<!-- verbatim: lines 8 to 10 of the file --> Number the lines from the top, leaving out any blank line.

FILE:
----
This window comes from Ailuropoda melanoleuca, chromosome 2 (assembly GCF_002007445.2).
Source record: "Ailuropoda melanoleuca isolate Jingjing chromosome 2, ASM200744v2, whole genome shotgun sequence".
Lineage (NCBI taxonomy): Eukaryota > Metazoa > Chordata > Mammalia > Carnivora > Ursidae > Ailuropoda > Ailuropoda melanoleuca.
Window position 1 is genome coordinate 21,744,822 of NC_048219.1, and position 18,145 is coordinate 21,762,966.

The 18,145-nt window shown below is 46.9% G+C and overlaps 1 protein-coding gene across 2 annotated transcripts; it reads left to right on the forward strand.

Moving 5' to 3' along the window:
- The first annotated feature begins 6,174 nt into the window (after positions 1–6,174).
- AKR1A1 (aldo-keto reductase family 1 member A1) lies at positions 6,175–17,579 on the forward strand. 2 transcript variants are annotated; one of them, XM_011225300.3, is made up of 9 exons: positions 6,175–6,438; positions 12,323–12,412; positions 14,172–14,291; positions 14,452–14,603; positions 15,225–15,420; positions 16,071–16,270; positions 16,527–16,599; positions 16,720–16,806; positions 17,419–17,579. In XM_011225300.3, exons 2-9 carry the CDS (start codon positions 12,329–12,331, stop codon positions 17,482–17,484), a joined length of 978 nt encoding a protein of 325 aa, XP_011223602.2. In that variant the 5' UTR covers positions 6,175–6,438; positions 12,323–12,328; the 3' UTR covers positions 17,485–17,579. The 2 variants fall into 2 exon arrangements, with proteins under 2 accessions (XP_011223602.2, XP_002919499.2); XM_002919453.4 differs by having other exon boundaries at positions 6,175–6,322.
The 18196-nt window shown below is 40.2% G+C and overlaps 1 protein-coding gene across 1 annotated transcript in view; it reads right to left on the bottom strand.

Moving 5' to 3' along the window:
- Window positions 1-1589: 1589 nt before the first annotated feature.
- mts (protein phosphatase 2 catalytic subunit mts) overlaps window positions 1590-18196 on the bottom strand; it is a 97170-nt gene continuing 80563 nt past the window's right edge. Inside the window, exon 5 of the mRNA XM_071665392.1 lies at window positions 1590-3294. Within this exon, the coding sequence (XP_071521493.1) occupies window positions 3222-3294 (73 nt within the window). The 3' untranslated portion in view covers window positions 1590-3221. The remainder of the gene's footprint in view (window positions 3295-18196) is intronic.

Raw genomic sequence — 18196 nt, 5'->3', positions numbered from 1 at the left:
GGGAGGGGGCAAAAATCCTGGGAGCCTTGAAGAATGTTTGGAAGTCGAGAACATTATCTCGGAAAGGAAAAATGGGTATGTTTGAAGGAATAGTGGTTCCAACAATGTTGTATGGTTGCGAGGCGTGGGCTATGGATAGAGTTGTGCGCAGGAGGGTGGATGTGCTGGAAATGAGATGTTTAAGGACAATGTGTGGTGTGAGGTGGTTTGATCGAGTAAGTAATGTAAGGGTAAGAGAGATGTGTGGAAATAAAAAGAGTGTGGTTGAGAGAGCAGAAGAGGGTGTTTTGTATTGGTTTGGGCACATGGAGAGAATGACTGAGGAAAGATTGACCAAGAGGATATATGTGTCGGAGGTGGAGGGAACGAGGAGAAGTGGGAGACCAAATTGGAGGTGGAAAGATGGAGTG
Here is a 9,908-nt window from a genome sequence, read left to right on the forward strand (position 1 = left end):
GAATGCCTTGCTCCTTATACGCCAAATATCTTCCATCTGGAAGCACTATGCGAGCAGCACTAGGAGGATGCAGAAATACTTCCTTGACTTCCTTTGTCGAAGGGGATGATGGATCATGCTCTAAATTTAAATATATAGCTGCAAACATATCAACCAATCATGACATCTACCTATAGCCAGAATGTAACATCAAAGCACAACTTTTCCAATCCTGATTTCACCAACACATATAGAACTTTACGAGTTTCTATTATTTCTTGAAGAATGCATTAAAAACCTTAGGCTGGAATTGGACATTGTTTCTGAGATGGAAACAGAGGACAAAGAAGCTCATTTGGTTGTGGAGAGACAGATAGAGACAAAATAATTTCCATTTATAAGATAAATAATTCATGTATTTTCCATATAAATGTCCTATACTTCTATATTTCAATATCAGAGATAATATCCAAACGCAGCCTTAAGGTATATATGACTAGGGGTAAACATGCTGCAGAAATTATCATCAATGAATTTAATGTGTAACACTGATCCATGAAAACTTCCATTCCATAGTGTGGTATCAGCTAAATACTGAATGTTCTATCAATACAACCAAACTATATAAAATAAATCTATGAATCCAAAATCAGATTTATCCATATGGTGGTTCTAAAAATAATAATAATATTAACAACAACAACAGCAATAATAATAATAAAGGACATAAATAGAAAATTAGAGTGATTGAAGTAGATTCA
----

- AKR1A1 (aldo-keto reductase family 1 member A1) lies at positions 6,175–17,579 on the forward strand. 2 transcript variants are annotated; one of them, XM_011225300.3, is made up of 9 exons: positions 6,175–6,438; positions 12,323–12,412; positions 14,172–14,291; positions 14,452–14,603; positions 15,225–15,420; positions 16,071–16,270; positions 16,527–16,599; positions 16,720–16,806; positions 17,419–17,579. In XM_011225300.3, exons 2-9 carry the CDS (start codon positions 12,329–12,331, stop codon positions 17,482–17,484), a joined length of 978 nt encoding a protein of 325 aa, XP_011223602.2. In that variant the 5' UTR covers positions 6,175–6,438; positions 12,323–12,328; the 3' UTR covers positions 17,485–17,579. The 2 variants fall into 2 exon arrangements, with proteins under 2 accessions (XP_011223602.2, XP_002919499.2); XM_002919453.4 differs by having other exon boundaries at positions 6,175–6,322.
The 18196-nt window shown below is 40.2% G+C and overlaps 1 protein-coding gene across 1 annotated transcript in view; it reads right to left on the bottom strand.

Moving 5' to 3' along the window: